In any case, I will shoot for this tonight to do a more controlled comparison of said two cams.

Shawn Mielke October 3rd, 2003 09:36 PM

Good evening all.

Well, I'm tinkering with the PDX10 and the TRV19. Turned on every single blessed light in the house. For the LOVE. :-) Actually, it's an open room studio with a bathroom, about 20' x 15'.
Lights ON in room are:

two 150 watt bulbs, shaded, pointing up
a 100 watt bulb, the golden shaded one mentioned above
two 40 watt bulbs, a piano lamp w/ metal shade, pointed downward
a 60 watt bulb, naked
two florescent tubes, ? watts, pointed downward over kitchen sink

There are a good ten feet between each light source, creating pools of brightness that taper to what is probably considered low light, between light sources. Warm, low-mid light. The 19's lcd is 2.5", the x10's, 3.5". The 19's isn't nearly as sharp as the x10's. They are both shooting from a corner of the pad into the diametrically opposite corner, where one of the tall lamps stands, next to a desk topped with the PowerBook G4 from whence I type. Directly in front of the g4 is a window with a red piece of felt for a drape. It is dark outside.
There is a similar amount of grain in both images. Fine mosquito noise on the red felt, and obvious noise on the portion of the wall further away from the lamp, as well as on the g4's dark screen while it was dozing.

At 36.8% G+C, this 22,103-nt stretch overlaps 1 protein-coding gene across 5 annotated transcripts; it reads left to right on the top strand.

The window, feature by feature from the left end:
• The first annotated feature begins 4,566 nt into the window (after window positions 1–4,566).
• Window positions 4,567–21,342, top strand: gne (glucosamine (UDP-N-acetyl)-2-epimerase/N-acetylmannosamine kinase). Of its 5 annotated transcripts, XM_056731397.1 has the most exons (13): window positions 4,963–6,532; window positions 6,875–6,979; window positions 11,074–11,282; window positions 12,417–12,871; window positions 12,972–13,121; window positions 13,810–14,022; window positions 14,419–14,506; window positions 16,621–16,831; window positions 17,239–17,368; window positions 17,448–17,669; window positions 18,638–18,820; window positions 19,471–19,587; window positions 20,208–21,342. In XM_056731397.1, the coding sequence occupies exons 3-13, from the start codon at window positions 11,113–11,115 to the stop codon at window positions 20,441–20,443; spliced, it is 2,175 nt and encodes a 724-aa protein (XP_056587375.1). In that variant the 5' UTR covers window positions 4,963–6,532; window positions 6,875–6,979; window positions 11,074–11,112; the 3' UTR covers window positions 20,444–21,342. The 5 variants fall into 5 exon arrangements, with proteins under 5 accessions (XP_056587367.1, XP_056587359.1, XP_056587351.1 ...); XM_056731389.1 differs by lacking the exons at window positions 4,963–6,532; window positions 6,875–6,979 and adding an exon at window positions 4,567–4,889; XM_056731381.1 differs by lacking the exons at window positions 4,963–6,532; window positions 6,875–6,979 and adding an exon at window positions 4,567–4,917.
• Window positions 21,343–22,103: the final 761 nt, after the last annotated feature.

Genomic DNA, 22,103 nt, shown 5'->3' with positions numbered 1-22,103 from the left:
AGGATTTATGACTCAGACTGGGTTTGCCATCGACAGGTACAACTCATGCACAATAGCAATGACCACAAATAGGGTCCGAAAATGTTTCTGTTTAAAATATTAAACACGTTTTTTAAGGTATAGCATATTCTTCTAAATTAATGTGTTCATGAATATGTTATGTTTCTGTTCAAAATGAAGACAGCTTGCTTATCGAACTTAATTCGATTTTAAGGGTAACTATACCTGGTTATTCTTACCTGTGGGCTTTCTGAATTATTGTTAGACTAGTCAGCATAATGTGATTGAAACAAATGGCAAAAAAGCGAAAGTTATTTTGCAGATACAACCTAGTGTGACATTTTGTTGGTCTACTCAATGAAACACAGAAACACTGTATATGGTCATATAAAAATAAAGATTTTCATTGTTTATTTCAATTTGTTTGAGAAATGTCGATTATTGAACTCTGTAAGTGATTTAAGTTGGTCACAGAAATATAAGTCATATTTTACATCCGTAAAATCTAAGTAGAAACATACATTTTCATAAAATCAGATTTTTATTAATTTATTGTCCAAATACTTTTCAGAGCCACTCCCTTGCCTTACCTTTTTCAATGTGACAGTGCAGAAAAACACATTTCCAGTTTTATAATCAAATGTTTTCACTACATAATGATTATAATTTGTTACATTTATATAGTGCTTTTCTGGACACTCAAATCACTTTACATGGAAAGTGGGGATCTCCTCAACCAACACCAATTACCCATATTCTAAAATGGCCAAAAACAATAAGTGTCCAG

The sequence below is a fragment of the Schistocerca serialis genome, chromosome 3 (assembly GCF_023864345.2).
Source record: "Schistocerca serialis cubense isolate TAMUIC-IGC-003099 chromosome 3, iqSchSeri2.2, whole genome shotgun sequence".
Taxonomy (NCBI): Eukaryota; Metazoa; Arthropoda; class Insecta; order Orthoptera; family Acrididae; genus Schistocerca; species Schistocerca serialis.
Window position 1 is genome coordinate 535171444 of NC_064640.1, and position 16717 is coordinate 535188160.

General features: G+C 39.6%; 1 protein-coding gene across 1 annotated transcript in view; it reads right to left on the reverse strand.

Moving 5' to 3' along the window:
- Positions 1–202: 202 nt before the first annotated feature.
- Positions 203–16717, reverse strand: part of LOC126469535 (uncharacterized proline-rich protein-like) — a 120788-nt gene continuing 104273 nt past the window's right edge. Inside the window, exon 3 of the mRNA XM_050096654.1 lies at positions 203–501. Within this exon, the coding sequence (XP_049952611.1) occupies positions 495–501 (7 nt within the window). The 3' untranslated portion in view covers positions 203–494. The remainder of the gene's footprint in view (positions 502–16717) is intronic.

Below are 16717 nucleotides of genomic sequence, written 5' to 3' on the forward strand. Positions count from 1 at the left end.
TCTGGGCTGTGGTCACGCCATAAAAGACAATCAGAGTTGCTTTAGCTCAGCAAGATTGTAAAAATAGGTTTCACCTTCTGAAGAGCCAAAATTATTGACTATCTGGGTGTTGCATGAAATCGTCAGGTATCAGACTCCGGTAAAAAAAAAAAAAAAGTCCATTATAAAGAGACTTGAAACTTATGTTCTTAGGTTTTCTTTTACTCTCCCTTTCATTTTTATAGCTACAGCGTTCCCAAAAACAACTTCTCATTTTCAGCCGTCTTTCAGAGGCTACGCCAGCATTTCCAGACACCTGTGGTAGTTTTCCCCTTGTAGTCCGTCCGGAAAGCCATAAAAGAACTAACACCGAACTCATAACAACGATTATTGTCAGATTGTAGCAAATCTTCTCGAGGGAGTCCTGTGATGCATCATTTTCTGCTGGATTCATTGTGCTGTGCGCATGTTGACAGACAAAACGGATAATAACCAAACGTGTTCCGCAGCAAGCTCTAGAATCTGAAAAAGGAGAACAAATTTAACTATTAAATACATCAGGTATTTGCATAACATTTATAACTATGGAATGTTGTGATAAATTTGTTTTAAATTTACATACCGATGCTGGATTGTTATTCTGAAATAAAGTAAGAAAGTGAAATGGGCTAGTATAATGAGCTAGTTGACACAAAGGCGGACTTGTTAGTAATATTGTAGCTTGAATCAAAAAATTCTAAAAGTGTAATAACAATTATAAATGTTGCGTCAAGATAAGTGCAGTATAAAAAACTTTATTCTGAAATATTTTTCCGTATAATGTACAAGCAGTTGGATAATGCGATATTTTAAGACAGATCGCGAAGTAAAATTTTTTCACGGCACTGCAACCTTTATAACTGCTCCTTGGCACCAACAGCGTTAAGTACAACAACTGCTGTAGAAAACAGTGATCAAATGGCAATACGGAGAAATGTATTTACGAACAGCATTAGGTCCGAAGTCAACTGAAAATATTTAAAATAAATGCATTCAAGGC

It isn't a total mess, the way it was in the above 100watt scenario when panned into the room, but it is by no means unnoticed grain/noise.
Not a cam for covering whole rooms inlower light levels. Great cam for careful close up work. I was reading at one of these dv sites that a pro was able to cut severe closeups shot w/ a trv950 in with the general action coverage shot with his jvc dv500(0?). He understood the use of the "lesser" cam in his greater scheme of things. I think that sums up the pdx10 very well: excellent cam to partner up with another cam. It is more specialized a tool.
Hope all of this is helpful in some way. I'm no techy, but I can call it like I see it.

ps Unable to afford a necessary dvx100 w/o chopping off a limb first ;-), and I think, for now, my pdx10 is that limb, so, very soon, look in the classifieds here if you're interested in a modestly discounted, hardly used PDX10, with optional portabrace pdx10 bag. Not just yet, but very soon.......Cheers!

Shawn Mielke October 4th, 2003 03:02 AM

Sorry, that was a DSR500 and a DSR250, not a dv500(0), and it was Billkc over at dv.com.

Boyd Ostroff October 8th, 2003 12:52 AM

Well I just got back from shooting my first orchestra dress rehearsal with the PDX-10. All in all I'm really happy with what I'm seeing. I do wish I had a couple more f-stops for the dark scenes, and the VX-2000 would have given me these... the opera is "Susannah" by Carlisle Floyd, and the lighting is dim.